Contacts = Necessity

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Good investigative reporters have contacts in the places most likely to provide stories. Your contacts do not have to be people at the top of departments or companies. In fact, people down the ladder are often more practical use. Identify people in key positions within organisations. Good contacts are people like court clerks, council clerks, company clerks--in fact, clerks almost anywhere. There are the people who see all sorts of information you might find useful.


I found this reading really useful for my preparation of investigative report on the retail season. Initially, I was planning to interview a few managers at local businesses, but now I feel like I can have a little more breathing room, because it might be useful to interview regular employees too.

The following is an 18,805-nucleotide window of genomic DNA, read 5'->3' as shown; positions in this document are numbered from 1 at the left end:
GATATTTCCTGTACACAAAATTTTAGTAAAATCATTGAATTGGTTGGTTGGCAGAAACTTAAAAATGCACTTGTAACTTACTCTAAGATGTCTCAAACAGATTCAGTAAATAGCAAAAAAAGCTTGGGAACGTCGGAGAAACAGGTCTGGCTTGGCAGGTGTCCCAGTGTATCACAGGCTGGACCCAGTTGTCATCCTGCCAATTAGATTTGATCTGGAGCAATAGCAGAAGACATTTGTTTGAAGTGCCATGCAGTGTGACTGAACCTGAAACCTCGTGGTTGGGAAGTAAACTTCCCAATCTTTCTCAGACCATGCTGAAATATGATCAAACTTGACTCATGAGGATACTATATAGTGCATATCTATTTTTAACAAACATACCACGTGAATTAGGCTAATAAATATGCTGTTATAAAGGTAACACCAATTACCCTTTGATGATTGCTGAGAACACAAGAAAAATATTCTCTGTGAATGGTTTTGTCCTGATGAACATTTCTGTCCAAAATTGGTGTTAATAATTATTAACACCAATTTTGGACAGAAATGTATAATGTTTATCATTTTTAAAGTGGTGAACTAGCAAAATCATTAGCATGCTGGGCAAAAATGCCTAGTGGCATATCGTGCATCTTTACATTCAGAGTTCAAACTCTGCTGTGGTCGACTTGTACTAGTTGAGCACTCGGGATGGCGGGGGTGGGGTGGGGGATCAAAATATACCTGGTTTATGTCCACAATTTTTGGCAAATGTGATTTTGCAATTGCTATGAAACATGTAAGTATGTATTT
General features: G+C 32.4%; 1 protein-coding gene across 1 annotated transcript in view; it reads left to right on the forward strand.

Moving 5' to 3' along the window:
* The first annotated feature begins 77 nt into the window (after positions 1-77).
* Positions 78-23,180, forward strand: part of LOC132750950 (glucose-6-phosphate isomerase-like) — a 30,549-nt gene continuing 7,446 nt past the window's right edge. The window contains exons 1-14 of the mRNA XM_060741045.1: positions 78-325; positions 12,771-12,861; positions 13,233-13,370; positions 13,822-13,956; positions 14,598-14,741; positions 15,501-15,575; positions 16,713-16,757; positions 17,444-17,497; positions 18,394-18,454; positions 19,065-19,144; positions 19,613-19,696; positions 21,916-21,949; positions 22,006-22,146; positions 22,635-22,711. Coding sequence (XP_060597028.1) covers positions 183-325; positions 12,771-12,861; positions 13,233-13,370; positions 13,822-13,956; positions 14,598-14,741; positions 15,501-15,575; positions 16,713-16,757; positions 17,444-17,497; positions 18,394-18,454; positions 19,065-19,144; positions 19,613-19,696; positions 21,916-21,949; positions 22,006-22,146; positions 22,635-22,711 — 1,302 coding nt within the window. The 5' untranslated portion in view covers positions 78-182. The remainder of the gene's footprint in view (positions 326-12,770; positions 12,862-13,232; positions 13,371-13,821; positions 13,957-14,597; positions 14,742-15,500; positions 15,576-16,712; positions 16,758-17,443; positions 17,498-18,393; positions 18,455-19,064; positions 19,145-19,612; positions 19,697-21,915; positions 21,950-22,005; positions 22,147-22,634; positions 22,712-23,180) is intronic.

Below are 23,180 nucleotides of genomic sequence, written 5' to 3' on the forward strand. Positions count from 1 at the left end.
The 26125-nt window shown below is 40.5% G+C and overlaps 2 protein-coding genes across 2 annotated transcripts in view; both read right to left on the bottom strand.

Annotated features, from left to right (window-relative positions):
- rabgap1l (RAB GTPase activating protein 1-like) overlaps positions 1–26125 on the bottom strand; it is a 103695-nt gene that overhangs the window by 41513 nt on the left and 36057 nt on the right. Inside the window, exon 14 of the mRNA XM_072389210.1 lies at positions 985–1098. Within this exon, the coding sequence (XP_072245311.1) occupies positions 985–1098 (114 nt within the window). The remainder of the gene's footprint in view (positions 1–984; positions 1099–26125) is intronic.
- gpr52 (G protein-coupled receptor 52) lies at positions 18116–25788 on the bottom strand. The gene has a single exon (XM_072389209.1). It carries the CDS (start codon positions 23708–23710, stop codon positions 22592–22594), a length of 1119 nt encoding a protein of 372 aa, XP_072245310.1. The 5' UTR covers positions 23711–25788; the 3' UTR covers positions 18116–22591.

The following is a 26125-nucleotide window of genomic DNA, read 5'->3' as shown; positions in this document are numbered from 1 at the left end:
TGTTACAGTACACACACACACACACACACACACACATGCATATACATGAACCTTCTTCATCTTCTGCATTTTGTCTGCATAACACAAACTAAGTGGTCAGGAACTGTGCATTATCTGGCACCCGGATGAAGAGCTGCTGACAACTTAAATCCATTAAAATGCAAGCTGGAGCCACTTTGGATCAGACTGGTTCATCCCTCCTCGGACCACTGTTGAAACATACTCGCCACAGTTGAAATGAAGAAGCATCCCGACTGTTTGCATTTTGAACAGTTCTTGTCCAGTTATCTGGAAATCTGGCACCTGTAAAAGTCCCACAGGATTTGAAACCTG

However, it seems like our investigative reports are going to be a little different, because a lot of us (including me) will need to actually research our topic. We really can't rely solely on interviewing people in this case, because we need to include more than simply a poll on a subject to uncover people's opinions. Facts are more important, because our investigative report could easily sway into a feature article if the right amount of facts are not included in the piece. Regardless, like this website says, contacts are of the essence. The more contacts we have, the easier it will be to write a story, because quotes really do write the stories for us.

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